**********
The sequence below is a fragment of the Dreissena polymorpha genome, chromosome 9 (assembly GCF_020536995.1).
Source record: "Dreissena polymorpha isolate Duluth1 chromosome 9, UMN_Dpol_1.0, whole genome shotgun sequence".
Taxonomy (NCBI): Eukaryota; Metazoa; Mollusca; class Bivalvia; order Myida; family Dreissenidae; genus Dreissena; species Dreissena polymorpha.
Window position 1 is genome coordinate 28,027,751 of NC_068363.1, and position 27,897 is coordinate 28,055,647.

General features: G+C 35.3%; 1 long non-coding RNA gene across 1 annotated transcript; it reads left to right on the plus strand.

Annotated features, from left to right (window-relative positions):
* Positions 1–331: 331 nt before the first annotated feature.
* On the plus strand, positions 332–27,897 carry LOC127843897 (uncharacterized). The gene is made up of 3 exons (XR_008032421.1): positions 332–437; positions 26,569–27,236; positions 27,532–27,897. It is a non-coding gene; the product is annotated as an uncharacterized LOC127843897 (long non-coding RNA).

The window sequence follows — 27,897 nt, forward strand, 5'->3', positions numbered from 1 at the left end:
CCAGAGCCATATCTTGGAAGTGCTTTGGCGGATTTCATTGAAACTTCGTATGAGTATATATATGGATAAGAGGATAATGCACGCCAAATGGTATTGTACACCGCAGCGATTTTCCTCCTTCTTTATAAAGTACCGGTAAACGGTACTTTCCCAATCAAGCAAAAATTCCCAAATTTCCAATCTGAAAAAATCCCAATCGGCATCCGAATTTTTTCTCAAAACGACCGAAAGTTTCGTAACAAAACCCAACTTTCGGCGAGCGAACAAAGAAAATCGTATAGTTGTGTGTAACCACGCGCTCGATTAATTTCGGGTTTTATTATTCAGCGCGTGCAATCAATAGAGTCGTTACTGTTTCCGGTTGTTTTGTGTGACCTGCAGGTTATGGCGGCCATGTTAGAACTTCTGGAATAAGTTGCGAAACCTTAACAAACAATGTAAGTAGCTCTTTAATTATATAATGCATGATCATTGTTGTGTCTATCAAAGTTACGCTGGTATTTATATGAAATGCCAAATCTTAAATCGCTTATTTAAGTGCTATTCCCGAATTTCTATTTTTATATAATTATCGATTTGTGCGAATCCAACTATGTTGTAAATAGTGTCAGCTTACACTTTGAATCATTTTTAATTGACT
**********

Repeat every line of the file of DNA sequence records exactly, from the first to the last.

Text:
The sequence below is a fragment of the Dreissena polymorpha genome, chromosome 9 (assembly GCF_020536995.1).
Source record: "Dreissena polymorpha isolate Duluth1 chromosome 9, UMN_Dpol_1.0, whole genome shotgun sequence".
Taxonomy (NCBI): Eukaryota; Metazoa; Mollusca; class Bivalvia; order Myida; family Dreissenidae; genus Dreissena; species Dreissena polymorpha.
Window position 1 is genome coordinate 28,027,751 of NC_068363.1, and position 27,897 is coordinate 28,055,647.

General features: G+C 35.3%; 1 long non-coding RNA gene across 1 annotated transcript; it reads left to right on the plus strand.

Annotated features, from left to right (window-relative positions):
* Positions 1–331: 331 nt before the first annotated feature.
* On the plus strand, positions 332–27,897 carry LOC127843897 (uncharacterized). The gene is made up of 3 exons (XR_008032421.1): positions 332–437; positions 26,569–27,236; positions 27,532–27,897. It is a non-coding gene; the product is annotated as an uncharacterized LOC127843897 (long non-coding RNA).

The window sequence follows — 27,897 nt, forward strand, 5'->3', positions numbered from 1 at the left end:
CCAGAGCCATATCTTGGAAGTGCTTTGGCGGATTTCATTGAAACTTCGTATGAGTATATATATGGATAAGAGGATAATGCACGCCAAATGGTATTGTACACCGCAGCGATTTTCCTCCTTCTTTATAAAGTACCGGTAAACGGTACTTTCCCAATCAAGCAAAAATTCCCAAATTTCCAATCTGAAAAAATCCCAATCGGCATCCGAATTTTTTCTCAAAACGACCGAAAGTTTCGTAACAAAACCCAACTTTCGGCGAGCGAACAAAGAAAATCGTATAGTTGTGTGTAACCACGCGCTCGATTAATTTCGGGTTTTATTATTCAGCGCGTGCAATCAATAGAGTCGTTACTGTTTCCGGTTGTTTTGTGTGACCTGCAGGTTATGGCGGCCATGTTAGAACTTCTGGAATAAGTTGCGAAACCTTAACAAACAATGTAAGTAGCTCTTTAATTATATAATGCATGATCATTGTTGTGTCTATCAAAGTTACGCTGGTATTTATATGAAATGCCAAATCTTAAATCGCTTATTTAAGTGCTATTCCCGAATTTCTATTTTTATATAATTATCGATTTGTGCGAATCCAACTATGTTGTAAATAGTGTCAGCTTACACTTTGAATCATTTTTAATTGACT